One of the more enthralling characters from the Song of Fire and Ice books written by George R.R. Martin and by extension, the Game of Thrones TV series, is Tyrion Lannister.
Tyrion is a dwarf, but not one of those described by Tolkien, whom are short and broad, but with rather harmonious proportions. The younger Lannister is a regular human dwarf, which means this figure displays the physical traits observed in people with achondroplasia instead of the more aesthetically pleasing proportions of the modern Fantasy Dwarves.
This particular version of Tyrion shows him wearing a set of armor used only for one episode in the series during the defense of Blackwater Bay, which seems like an unusual decision when a more casually-attired Tyrion figure was sold as a Walgren’s exclusive in the USA.
Whatever the logic behind that decision may be, the sculpting on the armored Tyrion figure is good, although since most of the outfit is meant to represent smooth metal plates, there is not much texturing going on, even on the garments underneath the armor.
There are small decorations added to the armor in the form of shallow lion head motifs engraved onto the corselet and pauldrons, as well as a single brass wreath around the neck.
Tyrion’s head sculpt is decent but I don’t think they managed to produce a good likeness to actor Peter Dinklage beyond the broad, characteristic traits associated with human dwarfism.
The lower sections of the armor are made from very flexible plastic, allowing for a very ample range of movement on the legs. Despite the unusual body construction, Tyrion Lannister is well articulated with:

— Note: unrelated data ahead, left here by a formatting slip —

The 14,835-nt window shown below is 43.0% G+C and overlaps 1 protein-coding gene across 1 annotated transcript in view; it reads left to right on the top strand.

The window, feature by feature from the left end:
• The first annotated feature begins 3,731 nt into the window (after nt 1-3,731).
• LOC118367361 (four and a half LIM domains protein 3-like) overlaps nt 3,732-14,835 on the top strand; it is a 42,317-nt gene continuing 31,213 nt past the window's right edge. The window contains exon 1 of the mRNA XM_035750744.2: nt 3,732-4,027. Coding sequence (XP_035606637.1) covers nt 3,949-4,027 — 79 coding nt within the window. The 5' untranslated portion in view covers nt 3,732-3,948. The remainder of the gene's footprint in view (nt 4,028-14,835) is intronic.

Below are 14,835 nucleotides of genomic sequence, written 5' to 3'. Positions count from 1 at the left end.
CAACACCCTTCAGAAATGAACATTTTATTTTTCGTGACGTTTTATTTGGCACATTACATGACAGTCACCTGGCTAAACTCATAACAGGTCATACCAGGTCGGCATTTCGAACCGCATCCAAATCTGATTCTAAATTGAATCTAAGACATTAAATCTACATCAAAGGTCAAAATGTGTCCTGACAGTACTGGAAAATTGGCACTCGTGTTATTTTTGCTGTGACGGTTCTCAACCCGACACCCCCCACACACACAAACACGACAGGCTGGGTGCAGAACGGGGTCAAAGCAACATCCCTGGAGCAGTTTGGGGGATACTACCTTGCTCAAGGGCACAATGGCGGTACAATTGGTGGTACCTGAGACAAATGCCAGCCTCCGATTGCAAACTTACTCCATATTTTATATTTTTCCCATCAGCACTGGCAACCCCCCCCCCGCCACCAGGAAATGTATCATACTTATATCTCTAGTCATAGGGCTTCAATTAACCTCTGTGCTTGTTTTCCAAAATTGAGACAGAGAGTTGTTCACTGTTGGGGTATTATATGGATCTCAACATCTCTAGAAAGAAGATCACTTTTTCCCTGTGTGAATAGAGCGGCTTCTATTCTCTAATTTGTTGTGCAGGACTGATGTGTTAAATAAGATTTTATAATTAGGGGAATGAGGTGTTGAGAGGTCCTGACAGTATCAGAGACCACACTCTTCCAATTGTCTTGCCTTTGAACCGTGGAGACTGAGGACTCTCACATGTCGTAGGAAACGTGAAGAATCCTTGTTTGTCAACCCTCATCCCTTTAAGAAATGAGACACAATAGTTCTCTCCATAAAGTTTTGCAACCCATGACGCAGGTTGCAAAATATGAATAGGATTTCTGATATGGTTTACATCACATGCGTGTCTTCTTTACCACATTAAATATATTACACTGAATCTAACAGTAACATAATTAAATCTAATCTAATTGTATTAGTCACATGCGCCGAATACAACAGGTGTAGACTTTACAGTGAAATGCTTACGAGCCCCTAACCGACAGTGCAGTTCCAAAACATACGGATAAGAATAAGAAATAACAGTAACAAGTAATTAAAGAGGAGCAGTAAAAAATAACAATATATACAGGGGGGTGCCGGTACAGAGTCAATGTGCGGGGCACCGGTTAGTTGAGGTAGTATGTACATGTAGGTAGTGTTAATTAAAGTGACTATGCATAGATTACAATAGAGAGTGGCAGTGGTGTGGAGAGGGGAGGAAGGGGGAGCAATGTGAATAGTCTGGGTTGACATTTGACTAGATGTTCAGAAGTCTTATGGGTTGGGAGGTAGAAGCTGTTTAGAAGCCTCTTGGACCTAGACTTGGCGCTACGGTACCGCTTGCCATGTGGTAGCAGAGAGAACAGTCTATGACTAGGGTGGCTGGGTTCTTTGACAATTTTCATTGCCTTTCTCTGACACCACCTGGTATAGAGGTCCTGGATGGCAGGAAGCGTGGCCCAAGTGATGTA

• Barbell mounted head.
• Pin & disk shoulders.
• Pin & disk elbows.
• Pin & disk wrists.
• Floating torso.
• Ball jointed hips.
• Pin & disk knees.
• Pin & disk ankles.
• Rocker feet.
Although some other pieces of armor limit somewhat the range of movement for some limbs, Tyrion is quite versatile and his joints feel firm enough to hold most poses on his own.
The paintjob on Tyrion is good overall. The actual paint applications are uniformly neat and the stubble is applied better than I expected, although the face needs some shading to actually show off the sculpture.
Tyrion comes equipped with a double-edged battleaxe. The weapon looks quite realistic and utilitarian, with no fancy decor or ridiculous proportions. Tyrion can hold this weapon in either or both hands quite easily, which I definitely count as a plus
The axe is painted in black, with a dark gunmetal axe head with bright silver applied to the edges. There are also a series of silver nails painted on the handle, presumably for a better grip, with the end result looking like something one could actually find in a museum.
Even though I could not honestly say I would have picked up the armored Tyrion over the Hand of the King attire if both had been available at the store, fact is I am very pleased with how this figure turned out.